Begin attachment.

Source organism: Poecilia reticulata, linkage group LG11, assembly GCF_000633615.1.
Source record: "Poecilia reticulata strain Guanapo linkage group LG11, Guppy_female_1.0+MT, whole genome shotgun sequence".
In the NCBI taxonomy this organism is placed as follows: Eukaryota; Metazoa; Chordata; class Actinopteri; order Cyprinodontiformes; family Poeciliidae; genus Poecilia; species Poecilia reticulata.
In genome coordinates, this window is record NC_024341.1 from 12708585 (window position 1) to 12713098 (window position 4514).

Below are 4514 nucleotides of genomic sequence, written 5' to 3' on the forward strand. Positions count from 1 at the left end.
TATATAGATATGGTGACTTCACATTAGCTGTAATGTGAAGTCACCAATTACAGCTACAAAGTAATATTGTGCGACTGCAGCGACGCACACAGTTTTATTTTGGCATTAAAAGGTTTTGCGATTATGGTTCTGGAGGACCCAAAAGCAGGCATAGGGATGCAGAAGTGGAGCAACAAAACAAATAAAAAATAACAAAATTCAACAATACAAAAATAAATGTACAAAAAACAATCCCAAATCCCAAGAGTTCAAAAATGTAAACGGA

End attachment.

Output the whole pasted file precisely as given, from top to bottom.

Source organism: Poecilia reticulata, linkage group LG11, assembly GCF_000633615.1.
Source record: "Poecilia reticulata strain Guanapo linkage group LG11, Guppy_female_1.0+MT, whole genome shotgun sequence".
In the NCBI taxonomy this organism is placed as follows: Eukaryota; Metazoa; Chordata; class Actinopteri; order Cyprinodontiformes; family Poeciliidae; genus Poecilia; species Poecilia reticulata.
In genome coordinates, this window is record NC_024341.1 from 12708585 (window position 1) to 12713098 (window position 4514).

Below are 4514 nucleotides of genomic sequence, written 5' to 3' on the forward strand. Positions count from 1 at the left end.
TATATAGATATGGTGACTTCACATTAGCTGTAATGTGAAGTCACCAATTACAGCTACAAAGTAATATTGTGCGACTGCAGCGACGCACACAGTTTTATTTTGGCATTAAAAGGTTTTGCGATTATGGTTCTGGAGGACCCAAAAGCAGGCATAGGGATGCAGAAGTGGAGCAACAAAACAAATAAAAAATAACAAAATTCAACAATACAAAAATAAATGTACAAAAAACAATCCCAAATCCCAAGAGTTCAAAAATGTAAACGGA